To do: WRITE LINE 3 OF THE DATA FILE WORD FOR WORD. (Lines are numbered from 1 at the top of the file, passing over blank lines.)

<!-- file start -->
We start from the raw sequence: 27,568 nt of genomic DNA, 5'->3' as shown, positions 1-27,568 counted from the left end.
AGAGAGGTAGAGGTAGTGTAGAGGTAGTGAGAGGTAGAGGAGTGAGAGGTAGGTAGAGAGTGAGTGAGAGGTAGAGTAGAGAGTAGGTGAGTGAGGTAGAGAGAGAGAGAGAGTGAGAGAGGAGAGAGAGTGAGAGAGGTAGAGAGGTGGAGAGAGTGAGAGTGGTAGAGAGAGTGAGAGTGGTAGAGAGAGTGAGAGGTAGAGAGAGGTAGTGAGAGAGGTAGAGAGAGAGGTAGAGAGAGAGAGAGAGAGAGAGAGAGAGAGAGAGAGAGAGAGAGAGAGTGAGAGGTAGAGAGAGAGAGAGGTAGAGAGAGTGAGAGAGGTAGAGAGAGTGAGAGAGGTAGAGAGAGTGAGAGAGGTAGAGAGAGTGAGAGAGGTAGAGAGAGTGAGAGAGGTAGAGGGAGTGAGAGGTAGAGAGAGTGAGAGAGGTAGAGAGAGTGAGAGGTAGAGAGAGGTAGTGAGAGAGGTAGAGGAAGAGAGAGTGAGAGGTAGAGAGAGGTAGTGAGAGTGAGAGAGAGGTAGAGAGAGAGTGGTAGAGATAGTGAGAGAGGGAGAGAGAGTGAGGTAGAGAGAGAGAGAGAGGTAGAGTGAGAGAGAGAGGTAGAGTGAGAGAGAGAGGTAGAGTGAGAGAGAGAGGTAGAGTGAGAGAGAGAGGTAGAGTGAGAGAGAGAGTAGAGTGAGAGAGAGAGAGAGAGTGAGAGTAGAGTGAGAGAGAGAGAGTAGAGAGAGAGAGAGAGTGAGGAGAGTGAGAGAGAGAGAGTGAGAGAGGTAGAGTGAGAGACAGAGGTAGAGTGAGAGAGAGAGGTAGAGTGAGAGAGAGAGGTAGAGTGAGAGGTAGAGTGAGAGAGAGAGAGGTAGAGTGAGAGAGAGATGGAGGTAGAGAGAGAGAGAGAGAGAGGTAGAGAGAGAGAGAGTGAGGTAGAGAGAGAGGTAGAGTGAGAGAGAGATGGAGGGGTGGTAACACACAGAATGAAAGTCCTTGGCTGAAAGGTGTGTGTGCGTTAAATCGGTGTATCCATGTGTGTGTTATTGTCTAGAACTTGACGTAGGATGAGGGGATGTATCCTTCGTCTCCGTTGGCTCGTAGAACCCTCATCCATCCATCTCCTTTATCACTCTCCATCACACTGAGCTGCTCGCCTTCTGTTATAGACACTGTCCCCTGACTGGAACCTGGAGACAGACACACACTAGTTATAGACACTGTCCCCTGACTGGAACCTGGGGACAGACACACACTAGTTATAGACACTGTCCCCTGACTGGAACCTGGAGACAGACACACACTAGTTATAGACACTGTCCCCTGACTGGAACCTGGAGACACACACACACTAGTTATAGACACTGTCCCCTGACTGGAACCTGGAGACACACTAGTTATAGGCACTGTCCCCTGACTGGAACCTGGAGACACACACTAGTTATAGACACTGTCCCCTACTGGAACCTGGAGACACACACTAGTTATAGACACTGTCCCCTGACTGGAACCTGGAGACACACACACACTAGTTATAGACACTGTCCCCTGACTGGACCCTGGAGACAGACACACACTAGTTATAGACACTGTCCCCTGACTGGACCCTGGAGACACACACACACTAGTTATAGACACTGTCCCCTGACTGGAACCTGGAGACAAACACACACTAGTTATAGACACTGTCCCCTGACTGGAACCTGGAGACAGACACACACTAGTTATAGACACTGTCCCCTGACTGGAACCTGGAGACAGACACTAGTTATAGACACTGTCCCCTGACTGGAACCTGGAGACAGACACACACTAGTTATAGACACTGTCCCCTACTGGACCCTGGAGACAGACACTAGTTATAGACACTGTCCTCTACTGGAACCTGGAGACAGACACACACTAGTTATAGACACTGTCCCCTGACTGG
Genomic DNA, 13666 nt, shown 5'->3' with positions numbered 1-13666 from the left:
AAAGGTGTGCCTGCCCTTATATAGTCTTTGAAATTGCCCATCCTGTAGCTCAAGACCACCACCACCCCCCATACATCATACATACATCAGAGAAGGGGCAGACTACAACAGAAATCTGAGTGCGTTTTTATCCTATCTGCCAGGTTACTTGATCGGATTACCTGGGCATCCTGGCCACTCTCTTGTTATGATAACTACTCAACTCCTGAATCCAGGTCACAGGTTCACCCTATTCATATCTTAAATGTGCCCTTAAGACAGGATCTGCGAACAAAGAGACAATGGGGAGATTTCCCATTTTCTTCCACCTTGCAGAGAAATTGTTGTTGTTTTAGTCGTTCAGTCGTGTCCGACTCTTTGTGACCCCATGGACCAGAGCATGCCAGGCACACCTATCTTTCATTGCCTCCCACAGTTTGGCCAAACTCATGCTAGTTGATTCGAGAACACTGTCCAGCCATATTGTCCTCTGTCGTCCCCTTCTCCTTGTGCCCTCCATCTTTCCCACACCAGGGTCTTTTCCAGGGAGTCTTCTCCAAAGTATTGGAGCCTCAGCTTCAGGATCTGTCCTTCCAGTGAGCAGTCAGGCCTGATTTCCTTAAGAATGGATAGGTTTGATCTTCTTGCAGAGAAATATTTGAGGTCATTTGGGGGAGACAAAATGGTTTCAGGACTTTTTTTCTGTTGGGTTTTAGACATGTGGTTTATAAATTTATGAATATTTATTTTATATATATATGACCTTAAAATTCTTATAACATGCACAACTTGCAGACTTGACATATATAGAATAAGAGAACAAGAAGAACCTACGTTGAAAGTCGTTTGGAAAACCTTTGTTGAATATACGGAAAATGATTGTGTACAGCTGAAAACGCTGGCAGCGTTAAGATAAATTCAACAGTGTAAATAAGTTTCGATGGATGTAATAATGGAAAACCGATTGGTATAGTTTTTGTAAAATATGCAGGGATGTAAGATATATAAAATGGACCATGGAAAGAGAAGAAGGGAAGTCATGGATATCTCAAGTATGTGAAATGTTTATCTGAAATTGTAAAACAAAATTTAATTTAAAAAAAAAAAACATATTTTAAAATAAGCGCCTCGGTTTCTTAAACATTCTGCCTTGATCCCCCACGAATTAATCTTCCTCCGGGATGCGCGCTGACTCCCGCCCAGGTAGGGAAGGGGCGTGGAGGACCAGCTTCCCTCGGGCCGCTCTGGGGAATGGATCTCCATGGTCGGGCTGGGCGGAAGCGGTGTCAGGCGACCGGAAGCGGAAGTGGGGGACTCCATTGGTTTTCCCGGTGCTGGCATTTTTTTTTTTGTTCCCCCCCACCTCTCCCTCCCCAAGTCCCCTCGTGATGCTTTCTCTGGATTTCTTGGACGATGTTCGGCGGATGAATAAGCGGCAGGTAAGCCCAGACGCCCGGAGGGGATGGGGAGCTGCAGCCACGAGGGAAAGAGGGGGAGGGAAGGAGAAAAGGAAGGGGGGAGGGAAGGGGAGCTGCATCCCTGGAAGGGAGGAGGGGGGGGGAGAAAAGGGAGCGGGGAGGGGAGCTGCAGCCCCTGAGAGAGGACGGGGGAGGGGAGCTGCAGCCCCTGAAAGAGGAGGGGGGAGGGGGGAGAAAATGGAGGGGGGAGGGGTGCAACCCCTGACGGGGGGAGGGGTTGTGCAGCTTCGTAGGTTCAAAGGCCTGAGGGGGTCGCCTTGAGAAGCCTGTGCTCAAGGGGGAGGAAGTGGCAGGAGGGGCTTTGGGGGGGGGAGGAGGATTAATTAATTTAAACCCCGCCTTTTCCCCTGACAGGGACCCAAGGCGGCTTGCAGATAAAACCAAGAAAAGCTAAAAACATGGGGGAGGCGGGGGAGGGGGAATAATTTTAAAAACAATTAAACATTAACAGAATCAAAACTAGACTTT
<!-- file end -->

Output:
Genomic DNA, 13666 nt, shown 5'->3' with positions numbered 1-13666 from the left: